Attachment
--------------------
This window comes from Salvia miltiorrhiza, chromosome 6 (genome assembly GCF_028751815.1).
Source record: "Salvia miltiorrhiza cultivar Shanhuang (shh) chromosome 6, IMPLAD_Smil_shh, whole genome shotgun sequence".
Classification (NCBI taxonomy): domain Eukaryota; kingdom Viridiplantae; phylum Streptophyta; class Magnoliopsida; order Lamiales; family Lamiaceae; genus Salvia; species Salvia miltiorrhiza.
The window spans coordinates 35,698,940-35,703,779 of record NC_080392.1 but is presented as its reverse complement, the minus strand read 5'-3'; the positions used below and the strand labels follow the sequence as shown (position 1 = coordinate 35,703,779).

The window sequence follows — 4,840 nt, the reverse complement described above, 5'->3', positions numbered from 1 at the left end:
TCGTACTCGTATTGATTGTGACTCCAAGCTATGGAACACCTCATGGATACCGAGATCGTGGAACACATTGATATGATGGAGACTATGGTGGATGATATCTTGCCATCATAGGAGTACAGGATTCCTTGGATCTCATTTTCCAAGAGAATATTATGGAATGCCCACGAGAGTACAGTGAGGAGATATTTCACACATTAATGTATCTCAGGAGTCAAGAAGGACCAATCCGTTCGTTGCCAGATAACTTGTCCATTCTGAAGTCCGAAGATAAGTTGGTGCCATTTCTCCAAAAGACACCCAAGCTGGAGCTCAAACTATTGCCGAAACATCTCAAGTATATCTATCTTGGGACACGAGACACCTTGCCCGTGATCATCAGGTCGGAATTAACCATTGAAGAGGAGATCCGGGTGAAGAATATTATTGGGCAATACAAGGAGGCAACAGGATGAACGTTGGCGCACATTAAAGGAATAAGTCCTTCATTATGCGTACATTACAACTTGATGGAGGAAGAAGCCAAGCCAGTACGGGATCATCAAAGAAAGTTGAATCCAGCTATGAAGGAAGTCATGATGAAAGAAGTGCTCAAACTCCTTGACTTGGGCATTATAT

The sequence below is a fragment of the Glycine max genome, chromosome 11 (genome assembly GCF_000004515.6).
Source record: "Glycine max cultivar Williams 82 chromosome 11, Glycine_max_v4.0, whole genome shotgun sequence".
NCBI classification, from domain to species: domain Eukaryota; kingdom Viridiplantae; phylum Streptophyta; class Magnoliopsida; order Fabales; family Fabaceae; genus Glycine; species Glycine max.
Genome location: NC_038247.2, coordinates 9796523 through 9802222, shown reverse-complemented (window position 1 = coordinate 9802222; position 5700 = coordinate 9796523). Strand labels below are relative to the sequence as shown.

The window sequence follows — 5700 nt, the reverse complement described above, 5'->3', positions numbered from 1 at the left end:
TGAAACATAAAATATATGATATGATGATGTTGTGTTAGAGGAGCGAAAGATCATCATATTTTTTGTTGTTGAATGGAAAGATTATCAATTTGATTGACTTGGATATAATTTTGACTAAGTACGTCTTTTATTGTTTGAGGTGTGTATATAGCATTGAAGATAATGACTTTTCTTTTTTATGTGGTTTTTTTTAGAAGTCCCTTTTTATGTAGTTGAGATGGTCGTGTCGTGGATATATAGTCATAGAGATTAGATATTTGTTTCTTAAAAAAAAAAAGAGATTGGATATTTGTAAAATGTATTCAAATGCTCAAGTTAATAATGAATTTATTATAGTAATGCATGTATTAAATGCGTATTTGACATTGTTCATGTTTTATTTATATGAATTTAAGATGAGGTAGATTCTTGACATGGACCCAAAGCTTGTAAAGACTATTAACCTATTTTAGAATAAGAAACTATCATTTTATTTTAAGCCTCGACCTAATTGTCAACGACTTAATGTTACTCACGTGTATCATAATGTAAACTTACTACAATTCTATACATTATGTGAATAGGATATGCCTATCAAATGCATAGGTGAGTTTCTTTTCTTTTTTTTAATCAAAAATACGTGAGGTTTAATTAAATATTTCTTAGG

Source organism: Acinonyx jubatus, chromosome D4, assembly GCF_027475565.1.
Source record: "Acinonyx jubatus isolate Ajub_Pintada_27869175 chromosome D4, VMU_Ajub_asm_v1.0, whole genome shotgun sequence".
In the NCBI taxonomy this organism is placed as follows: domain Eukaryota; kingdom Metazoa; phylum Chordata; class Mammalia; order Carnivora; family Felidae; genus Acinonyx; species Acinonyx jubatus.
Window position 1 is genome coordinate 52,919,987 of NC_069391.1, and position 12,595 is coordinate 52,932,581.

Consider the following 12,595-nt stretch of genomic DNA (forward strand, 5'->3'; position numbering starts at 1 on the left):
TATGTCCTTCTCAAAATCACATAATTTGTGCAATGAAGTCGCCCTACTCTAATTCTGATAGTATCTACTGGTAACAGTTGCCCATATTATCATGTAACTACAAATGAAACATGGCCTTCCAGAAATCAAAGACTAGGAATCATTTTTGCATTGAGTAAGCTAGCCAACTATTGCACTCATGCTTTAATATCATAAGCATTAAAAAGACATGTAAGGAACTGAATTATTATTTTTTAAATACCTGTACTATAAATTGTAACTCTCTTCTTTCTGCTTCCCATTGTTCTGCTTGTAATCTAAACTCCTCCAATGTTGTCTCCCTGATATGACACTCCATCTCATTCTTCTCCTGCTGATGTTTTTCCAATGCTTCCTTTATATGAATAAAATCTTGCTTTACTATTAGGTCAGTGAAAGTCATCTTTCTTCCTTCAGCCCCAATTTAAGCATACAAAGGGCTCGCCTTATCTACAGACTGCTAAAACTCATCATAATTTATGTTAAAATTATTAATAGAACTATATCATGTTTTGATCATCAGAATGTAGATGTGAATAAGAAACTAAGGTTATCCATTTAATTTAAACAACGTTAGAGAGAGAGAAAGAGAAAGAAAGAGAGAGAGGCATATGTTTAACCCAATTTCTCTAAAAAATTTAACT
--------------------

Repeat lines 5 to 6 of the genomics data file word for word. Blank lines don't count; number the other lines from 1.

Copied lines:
The window sequence follows — 4,840 nt, the reverse complement described above, 5'->3', positions numbered from 1 at the left end:
TCGTACTCGTATTGATTGTGACTCCAAGCTATGGAACACCTCATGGATACCGAGATCGTGGAACACATTGATATGATGGAGACTATGGTGGATGATATCTTGCCATCATAGGAGTACAGGATTCCTTGGATCTCATTTTCCAAGAGAATATTATGGAATGCCCACGAGAGTACAGTGAGGAGATATTTCACACATTAATGTATCTCAGGAGTCAAGAAGGACCAATCCGTTCGTTGCCAGATAACTTGTCCATTCTGAAGTCCGAAGATAAGTTGGTGCCATTTCTCCAAAAGACACCCAAGCTGGAGCTCAAACTATTGCCGAAACATCTCAAGTATATCTATCTTGGGACACGAGACACCTTGCCCGTGATCATCAGGTCGGAATTAACCATTGAAGAGGAGATCCGGGTGAAGAATATTATTGGGCAATACAAGGAGGCAACAGGATGAACGTTGGCGCACATTAAAGGAATAAGTCCTTCATTATGCGTACATTACAACTTGATGGAGGAAGAAGCCAAGCCAGTACGGGATCATCAAAGAAAGTTGAATCCAGCTATGAAGGAAGTCATGATGAAAGAAGTGCTCAAACTCCTTGACTTGGGCATTATAT